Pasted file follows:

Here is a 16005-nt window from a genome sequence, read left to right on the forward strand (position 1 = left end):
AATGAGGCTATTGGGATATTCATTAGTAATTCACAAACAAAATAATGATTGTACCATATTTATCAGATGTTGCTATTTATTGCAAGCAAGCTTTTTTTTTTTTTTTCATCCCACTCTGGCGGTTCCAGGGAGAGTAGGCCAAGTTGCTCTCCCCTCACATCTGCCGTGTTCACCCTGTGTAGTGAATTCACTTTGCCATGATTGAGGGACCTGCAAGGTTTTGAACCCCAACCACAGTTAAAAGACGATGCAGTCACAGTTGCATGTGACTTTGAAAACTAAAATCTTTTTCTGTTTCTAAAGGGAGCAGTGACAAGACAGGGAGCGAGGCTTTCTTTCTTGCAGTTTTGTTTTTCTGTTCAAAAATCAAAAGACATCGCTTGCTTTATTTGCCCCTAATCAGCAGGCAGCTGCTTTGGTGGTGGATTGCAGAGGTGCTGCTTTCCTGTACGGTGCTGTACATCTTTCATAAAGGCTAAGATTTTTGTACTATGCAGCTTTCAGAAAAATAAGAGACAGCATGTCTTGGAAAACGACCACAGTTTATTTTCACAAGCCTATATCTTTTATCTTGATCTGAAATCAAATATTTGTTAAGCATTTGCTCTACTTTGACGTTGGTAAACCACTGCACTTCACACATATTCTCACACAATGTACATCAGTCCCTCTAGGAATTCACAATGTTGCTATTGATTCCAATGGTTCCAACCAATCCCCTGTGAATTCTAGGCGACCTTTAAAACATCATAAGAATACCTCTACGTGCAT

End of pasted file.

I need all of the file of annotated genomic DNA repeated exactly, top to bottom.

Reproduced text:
Here is a 16005-nt window from a genome sequence, read left to right on the forward strand (position 1 = left end):
AATGAGGCTATTGGGATATTCATTAGTAATTCACAAACAAAATAATGATTGTACCATATTTATCAGATGTTGCTATTTATTGCAAGCAAGCTTTTTTTTTTTTTTTCATCCCACTCTGGCGGTTCCAGGGAGAGTAGGCCAAGTTGCTCTCCCCTCACATCTGCCGTGTTCACCCTGTGTAGTGAATTCACTTTGCCATGATTGAGGGACCTGCAAGGTTTTGAACCCCAACCACAGTTAAAAGACGATGCAGTCACAGTTGCATGTGACTTTGAAAACTAAAATCTTTTTCTGTTTCTAAAGGGAGCAGTGACAAGACAGGGAGCGAGGCTTTCTTTCTTGCAGTTTTGTTTTTCTGTTCAAAAATCAAAAGACATCGCTTGCTTTATTTGCCCCTAATCAGCAGGCAGCTGCTTTGGTGGTGGATTGCAGAGGTGCTGCTTTCCTGTACGGTGCTGTACATCTTTCATAAAGGCTAAGATTTTTGTACTATGCAGCTTTCAGAAAAATAAGAGACAGCATGTCTTGGAAAACGACCACAGTTTATTTTCACAAGCCTATATCTTTTATCTTGATCTGAAATCAAATATTTGTTAAGCATTTGCTCTACTTTGACGTTGGTAAACCACTGCACTTCACACATATTCTCACACAATGTACATCAGTCCCTCTAGGAATTCACAATGTTGCTATTGATTCCAATGGTTCCAACCAATCCCCTGTGAATTCTAGGCGACCTTTAAAACATCATAAGAATACCTCTACGTGCAT